Land, air and water resources
A team of UC Davis scientists describe unique opportunities to reform forest fire management.
Replenishing supply may benefit everyone in the drought-stricken Golden State.
Data will help researchers better understand Lake Tahoe's fragile nearshore.
In 2015, the drought will cost California agriculture $1.84B and 10,100 jobs.
Rustici Rangeland Science Symposium draws crowd to UC Davis.
CA&ES researchers are developing and improving technology to help manage California's scarce water resources.
Newly published UC Davis study questions the safety of nanomaterials.
Developing an accurate way to forecast nitrogen's effects on the climate cycle.
Determining the amount of ozone pollution drifting into California.
Dean Helene Dillard's editorial examines how UC Davis is seeking practical water solutions.
Extreme oxygen loss in oceans accompanied previous global climate change.
Deep ties with the area - and UC Davis - are helping one farmer take on agricultural challenges.
CalTrout makes historic commitment for endowed chair at UC Davis.
Four CA&ES faculty members awarded Hellman Family Foundation fellowships.
Popular undergraduate research conference hones student skills.
Larger reservoirs do not necessarily lead to increased storage amounts.
National award recognizes the universities' exceptional collaboration on a multistate research project.
Scientists have identified 181 California dams that may need to increase water flows to protect native fish downstream.
California has given away rights to far more water than it actually has.
Annual report explains how drought, climate change, and other factors are driving lake changes.
"A significant number of regions in California won't have groundwater available in another generation or two if we continue business as usual." -- UC Davis scientists Thomas Harter and Helen Dahlke.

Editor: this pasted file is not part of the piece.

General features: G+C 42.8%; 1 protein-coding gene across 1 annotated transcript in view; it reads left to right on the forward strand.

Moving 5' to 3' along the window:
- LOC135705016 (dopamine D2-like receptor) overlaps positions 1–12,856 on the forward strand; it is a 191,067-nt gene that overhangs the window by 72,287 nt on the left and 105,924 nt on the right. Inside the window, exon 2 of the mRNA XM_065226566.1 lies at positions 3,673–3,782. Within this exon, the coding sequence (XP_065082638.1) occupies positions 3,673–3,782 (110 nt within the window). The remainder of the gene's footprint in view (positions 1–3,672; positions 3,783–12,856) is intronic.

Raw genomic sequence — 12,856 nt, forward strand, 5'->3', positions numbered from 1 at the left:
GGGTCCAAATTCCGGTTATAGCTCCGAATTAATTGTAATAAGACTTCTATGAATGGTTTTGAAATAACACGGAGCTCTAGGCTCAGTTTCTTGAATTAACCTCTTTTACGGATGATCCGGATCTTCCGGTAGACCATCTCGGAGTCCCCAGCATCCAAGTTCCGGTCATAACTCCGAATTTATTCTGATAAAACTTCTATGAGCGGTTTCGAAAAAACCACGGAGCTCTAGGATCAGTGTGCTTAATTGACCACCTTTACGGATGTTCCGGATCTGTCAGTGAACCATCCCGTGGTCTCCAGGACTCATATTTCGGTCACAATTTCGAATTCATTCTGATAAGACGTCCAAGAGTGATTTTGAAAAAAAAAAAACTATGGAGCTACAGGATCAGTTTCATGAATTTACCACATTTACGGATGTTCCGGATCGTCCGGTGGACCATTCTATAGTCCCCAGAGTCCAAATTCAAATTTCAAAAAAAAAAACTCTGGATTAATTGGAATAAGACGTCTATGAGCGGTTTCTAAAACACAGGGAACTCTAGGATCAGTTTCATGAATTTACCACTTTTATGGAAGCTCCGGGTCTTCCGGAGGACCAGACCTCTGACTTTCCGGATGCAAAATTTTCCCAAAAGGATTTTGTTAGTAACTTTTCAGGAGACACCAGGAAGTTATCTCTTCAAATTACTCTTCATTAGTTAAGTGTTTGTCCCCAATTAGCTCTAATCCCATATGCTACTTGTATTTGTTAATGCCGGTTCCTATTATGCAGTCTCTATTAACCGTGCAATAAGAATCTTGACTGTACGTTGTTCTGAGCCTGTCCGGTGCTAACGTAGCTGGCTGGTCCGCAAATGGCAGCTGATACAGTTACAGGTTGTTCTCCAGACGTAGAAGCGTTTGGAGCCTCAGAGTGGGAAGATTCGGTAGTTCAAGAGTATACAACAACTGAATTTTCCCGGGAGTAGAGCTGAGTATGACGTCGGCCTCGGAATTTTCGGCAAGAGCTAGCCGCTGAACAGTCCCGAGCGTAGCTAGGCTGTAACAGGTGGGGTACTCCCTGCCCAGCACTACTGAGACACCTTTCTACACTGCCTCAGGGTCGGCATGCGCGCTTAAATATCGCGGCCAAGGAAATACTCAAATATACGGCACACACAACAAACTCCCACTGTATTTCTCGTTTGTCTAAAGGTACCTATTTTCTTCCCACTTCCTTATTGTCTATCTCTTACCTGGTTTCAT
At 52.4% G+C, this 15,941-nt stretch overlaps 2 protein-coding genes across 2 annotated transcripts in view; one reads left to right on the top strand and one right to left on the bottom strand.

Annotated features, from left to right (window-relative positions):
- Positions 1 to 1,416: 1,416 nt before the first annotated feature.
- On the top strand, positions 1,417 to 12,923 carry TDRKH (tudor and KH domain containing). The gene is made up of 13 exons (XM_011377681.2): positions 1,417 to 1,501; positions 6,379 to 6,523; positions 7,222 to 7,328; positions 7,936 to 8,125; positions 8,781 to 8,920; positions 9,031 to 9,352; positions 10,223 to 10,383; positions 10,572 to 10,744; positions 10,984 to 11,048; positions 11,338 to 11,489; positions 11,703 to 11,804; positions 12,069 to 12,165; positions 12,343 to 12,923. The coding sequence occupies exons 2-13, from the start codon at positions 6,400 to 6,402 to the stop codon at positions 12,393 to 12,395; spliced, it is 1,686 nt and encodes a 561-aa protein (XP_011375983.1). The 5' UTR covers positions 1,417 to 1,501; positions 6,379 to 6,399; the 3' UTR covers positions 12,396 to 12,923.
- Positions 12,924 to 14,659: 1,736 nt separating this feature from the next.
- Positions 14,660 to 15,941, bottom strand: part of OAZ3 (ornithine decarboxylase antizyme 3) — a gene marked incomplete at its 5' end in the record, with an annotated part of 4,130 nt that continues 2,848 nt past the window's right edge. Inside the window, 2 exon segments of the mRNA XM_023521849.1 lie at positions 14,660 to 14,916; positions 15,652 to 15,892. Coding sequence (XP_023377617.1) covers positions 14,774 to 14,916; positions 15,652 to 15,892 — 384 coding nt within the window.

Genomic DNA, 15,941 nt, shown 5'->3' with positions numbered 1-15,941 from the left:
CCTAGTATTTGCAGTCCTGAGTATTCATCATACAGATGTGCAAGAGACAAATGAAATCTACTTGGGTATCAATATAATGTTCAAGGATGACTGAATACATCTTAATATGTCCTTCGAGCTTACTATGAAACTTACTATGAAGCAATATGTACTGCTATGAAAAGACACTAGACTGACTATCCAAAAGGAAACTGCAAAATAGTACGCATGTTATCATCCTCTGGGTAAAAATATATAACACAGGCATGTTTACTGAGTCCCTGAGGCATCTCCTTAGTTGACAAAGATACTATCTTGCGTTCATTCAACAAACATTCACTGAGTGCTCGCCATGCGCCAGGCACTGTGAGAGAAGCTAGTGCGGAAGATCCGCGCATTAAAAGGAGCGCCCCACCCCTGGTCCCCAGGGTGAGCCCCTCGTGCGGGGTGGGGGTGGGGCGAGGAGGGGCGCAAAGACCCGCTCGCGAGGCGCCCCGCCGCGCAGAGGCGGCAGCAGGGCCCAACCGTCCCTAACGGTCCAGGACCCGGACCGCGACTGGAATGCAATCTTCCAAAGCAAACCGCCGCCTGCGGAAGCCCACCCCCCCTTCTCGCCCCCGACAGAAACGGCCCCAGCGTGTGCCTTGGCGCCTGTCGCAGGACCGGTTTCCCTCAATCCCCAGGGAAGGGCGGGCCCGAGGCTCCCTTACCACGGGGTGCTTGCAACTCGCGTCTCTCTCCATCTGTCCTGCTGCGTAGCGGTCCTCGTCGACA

Plant sciences professor: highest campus medal for service and dedication.
Experts available to the media: drought and water-supply issues in California.
Professor Mark Lubell describes weather’s role in building support for water projects.
UC Davis again ranks No. 1 in the world for teaching and research in agriculture and forestry.
Drought will have a multi-year impact on Calif. fruit trees; Ken Schackel, Dept. of Plant Sciences.
UC Davis is one of 10 nationwide sites to focus on climate change effects on farms and forests.
Our scientists are engaged in wide-ranging efforts to address California’s severe drought. This work is helping the state’s fruit and vegetable farmers stretch limited water supplies, rangeland cattle ranchers in need of management information, and urban dwellers seeking water-saving landscape ideas. Other scientists are monitoring the impact of the critical water shortage on our environment. Here are some examples of what we’re doing to make every drop count.
The College of Agricultural and Environmental Sciences welcomes a new dean.
Of all UC campuses, only Davis made the top 10; UI GreenMetric World University Ranking.
Young sturgeon may be killed by unscreened pipes that divert river water.
Student organization at UC Davis creates wildlife habitats on campus and off campus.
The relationship between cattle grazing and numbers of Yosemite toads.
Plant disease expert Helene Dillard, who is associate dean and head of Cooperative Extension at Cornell University, has been named the new dean of the College of Agricultural and Environmental Sciences at UC Davis, and will begin at UC Davis in late January 2014.
Rice fields in California’s Yolo Bypass provide a bug buffet for juvenile salmon on their journey to the sea, resulting in fat and fast-growing salmon.
As human life expectancy increases, so does the percentage of invasive and endangered birds and mammals.
Tilapia fish readily adapt to fresh or salty water, making them both good candidates for aquaculture and potential invasive pests.
It’s a man’s world for fish in a San Francisco Bay–Delta estuary.
Grad students answer the question, “What did you do this summer?” with stories of working abroad on agricultural development projects.
The California legislature honored UC Davis’ top ranking in agricultural teaching and research with a unanimous resolution.
The Center for Watershed Sciences received a $10 million gift to build on its success as a center for problem-solving research on California's critical water issues.
California farmers feel more threatened by climate policy and government regulations than they do by climate change.